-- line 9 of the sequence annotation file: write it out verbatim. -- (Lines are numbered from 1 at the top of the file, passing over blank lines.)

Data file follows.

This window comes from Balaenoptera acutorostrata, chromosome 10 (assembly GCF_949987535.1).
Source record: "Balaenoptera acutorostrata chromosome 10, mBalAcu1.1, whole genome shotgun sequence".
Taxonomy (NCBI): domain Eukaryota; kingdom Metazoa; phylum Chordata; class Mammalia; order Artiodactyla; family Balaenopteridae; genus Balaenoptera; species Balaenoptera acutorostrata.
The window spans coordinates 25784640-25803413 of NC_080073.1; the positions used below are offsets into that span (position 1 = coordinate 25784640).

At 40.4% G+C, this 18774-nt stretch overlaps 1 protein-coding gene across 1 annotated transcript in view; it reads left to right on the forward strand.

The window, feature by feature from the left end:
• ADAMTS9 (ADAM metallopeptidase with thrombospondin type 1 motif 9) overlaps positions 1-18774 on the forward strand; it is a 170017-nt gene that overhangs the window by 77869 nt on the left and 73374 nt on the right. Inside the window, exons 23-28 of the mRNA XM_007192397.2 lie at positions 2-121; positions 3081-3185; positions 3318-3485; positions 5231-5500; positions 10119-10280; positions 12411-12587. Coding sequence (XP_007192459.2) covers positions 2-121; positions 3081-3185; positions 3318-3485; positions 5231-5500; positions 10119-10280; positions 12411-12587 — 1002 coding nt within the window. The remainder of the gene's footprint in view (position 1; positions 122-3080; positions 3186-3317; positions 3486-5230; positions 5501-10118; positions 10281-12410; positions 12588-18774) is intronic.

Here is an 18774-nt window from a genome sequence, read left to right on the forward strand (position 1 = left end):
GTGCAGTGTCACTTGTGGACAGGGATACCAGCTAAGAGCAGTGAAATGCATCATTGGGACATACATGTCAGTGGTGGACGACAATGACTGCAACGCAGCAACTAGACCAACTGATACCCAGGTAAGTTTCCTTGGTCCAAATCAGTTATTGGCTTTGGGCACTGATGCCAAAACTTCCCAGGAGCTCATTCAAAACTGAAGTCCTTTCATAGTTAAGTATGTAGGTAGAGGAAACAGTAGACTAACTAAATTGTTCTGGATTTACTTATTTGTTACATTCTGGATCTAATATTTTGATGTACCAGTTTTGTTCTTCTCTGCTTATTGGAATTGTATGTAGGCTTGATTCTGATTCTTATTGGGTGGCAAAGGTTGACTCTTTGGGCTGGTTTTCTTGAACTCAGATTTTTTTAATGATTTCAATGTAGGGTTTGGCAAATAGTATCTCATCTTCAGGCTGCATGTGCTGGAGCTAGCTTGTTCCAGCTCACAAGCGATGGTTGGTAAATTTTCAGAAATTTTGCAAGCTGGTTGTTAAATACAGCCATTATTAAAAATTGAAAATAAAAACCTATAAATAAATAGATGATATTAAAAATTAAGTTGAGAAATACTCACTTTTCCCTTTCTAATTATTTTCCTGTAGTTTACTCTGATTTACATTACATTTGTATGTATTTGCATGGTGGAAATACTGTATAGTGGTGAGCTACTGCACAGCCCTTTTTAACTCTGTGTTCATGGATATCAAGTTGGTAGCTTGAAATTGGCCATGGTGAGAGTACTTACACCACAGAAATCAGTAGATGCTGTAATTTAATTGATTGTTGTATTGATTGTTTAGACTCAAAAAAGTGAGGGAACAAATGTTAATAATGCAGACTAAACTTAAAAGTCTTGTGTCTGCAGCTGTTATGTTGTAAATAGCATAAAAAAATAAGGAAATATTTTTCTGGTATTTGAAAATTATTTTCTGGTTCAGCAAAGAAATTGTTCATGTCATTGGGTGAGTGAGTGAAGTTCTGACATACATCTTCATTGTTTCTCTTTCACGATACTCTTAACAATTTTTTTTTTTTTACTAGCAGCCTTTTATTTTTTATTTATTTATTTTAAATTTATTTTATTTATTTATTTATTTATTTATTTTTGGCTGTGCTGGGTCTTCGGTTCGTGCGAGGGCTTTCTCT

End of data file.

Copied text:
GTGCAGTGTCACTTGTGGACAGGGATACCAGCTAAGAGCAGTGAAATGCATCATTGGGACATACATGTCAGTGGTGGACGACAATGACTGCAACGCAGCAACTAGACCAACTGATACCCAGGTAAGTTTCCTTGGTCCAAATCAGTTATTGGCTTTGGGCACTGATGCCAAAACTTCCCAGGAGCTCATTCAAAACTGAAGTCCTTTCATAGTTAAGTATGTAGGTAGAGGAAACAGTAGACTAACTAAATTGTTCTGGATTTACTTATTTGTTACATTCTGGATCTAATATTTTGATGTACCAGTTTTGTTCTTCTCTGCTTATTGGAATTGTATGTAGGCTTGATTCTGATTCTTATTGGGTGGCAAAGGTTGACTCTTTGGGCTGGTTTTCTTGAACTCAGATTTTTTTAATGATTTCAATGTAGGGTTTGGCAAATAGTATCTCATCTTCAGGCTGCATGTGCTGGAGCTAGCTTGTTCCAGCTCACAAGCGATGGTTGGTAAATTTTCAGAAATTTTGCAAGCTGGTTGTTAAATACAGCCATTATTAAAAATTGAAAATAAAAACCTATAAATAAATAGATGATATTAAAAATTAAGTTGAGAAATACTCACTTTTCCCTTTCTAATTATTTTCCTGTAGTTTACTCTGATTTACATTACATTTGTATGTATTTGCATGGTGGAAATACTGTATAGTGGTGAGCTACTGCACAGCCCTTTTTAACTCTGTGTTCATGGATATCAAGTTGGTAGCTTGAAATTGGCCATGGTGAGAGTACTTACACCACAGAAATCAGTAGATGCTGTAATTTAATTGATTGTTGTATTGATTGTTTAGACTCAAAAAAGTGAGGGAACAAATGTTAATAATGCAGACTAAACTTAAAAGTCTTGTGTCTGCAGCTGTTATGTTGTAAATAGCATAAAAAAATAAGGAAATATTTTTCTGGTATTTGAAAATTATTTTCTGGTTCAGCAAAGAAATTGTTCATGTCATTGGGTGAGTGAGTGAAGTTCTGACATACATCTTCATTGTTTCTCTTTCACGATACTCTTAACAATTTTTTTTTTTTTACTAGCAGCCTTTTATTTTTTATTTATTTATTTTAAATTTATTTTATTTATTTATTTATTTATTTATTTTTGGCTGTGCTGGGTCTTCGGTTCGTGCGAGGGCTTTCTCT